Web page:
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Bob D’Angelo

Bob is a longtime member of the Florida sports media, having served as a reporter and copy editor for more than 30 years. His true sports passion, however, is the history of the various games, exhibited by his in-depth book reviews and hobby of collecting cards and other sports memorabilia. He blogs for TBO.com on both subjects, transferring his work for the Tampa Tribune to the realm of cyberspace.


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Collect call: 2013-14 Panini NBA Hoops

Posted Oct 28, 2013 by Bob D'Angelo

Updated Oct 28, 2013 at 11:34 PM

I opened a hobby box of Panini America’s 2013-14 NBA Hoops and showed one of the jumbo packs to a colleague. There are 50 cards per pack, and 10 packs per hobby box, so I was curious to see what my colleague would say about this basketball card set.













“It looks like a pack of cigarettes,” he observed.

Perhaps. But these packs are much healthier. And the only smoke one might find is the smoky-looking effect used in designing the 25-card Dreams insert.

NBA Hoops is a low-end product that is geared toward set builders. You might think that with a 300-card base set (and an additional special short-printed card No. 301 commemorating the Miami Heat’s NBA title), that 10 jumbo packs would be enough. That’s not the case, however. The box I opened yielded 277 base cards. While that might appear to be a negative, it’s important to note that half of a jumbo back is devoted to inserts , parallels (and in some cases) autograph and memorabilia cards.

So while I was disappointed that I could not complete the set, I did make good headway toward completing the inserts. Each pack had between 25 to 30 commons. There were five gold parallels per pack, along with three red back parallels.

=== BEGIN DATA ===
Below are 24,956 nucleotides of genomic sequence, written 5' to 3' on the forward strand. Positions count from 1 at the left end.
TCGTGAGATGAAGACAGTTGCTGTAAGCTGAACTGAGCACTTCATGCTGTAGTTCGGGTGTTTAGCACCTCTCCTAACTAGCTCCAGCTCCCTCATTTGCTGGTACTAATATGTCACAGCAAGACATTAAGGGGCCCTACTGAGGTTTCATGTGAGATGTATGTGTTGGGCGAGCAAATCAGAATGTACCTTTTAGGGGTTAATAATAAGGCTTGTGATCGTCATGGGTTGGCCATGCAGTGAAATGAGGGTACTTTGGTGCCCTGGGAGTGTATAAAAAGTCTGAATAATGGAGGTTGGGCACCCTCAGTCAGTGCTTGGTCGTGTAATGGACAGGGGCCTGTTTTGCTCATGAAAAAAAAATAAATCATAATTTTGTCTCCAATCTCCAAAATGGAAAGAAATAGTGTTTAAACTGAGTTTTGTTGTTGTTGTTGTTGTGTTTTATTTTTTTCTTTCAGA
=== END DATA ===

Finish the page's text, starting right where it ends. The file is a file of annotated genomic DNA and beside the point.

The design for the NBA Hoops base cards is vertical, with standard action shots of veteran players. Rookie cards tend to have more of a giant mug shot.  The backs of the cards won’t inspire, since they are black on white. To be honest, the red back parallel cards (which come three to a pack), made for a much livelier-looking card. The color certainly adds to the overall look.

Also included in the box was a pair of Artist’s Proof parallels. The difference between these cards and the main set was the gold foil stamped at the bottom of the card, plus the “Artist’s Proof” stamping.

Panini promises two autographs and one memorabilia card per box. And right off the bat, I pulled an autograph. The first pack contained an on-sticker signature of Mavericks guard Greg Buckner. In the seventh pack, I found a rookie autograph card of Atlanta Hawks guard Dennis Schroeder, also a sticker signature.

The relic was an Authentics swatch card of Miami’s LeBron James. The card is thick and the game-worn material is generously applied. It’s also the first time NBA Hoops has used a relic card in its set.

I really enjoyed some of the names for the inserts. Class Action pays tribute to stars and the year they were drafted into the league. Board Members focuses on the league’s top rebounders. Action Shots depicts what you might expect, players taking shots.

The insert set I enjoyed the most was the Hall of Fame Heroes. Not only did I pull 22 of the 25 cards in the subset, I also got to enjoy the black-and-white main photo of the star, plus a smaller color action shot on the left-hand side of the card. It makes for a nice contrast. And even though the bright orange-and-white border reminds me of those Bob’s Barricades cones one encounters when driving through a construction area, the contrast appears to work.

Board Members, Action Shots and Courtside all rely on horizontal layouts. Courtside doesn’t seem to work, although the concept is to give the collector a point of view from under the basket. The wide-angle shots are OK, but at times they appear too distant. Board Members, with its above-the-net perspective, works much better.

The box I opened gave me a large majority of all three of those 25-card inserts: 20 of 25 Board Members, 19 of 25 Action Shots and 21 of 25 Courtside.

With a price tag under $100 at several Internet outlets, NBA Hoops provides a solid, large set that will satisfy the set-builder, and a large variety of inserts that will offer a good challenge.

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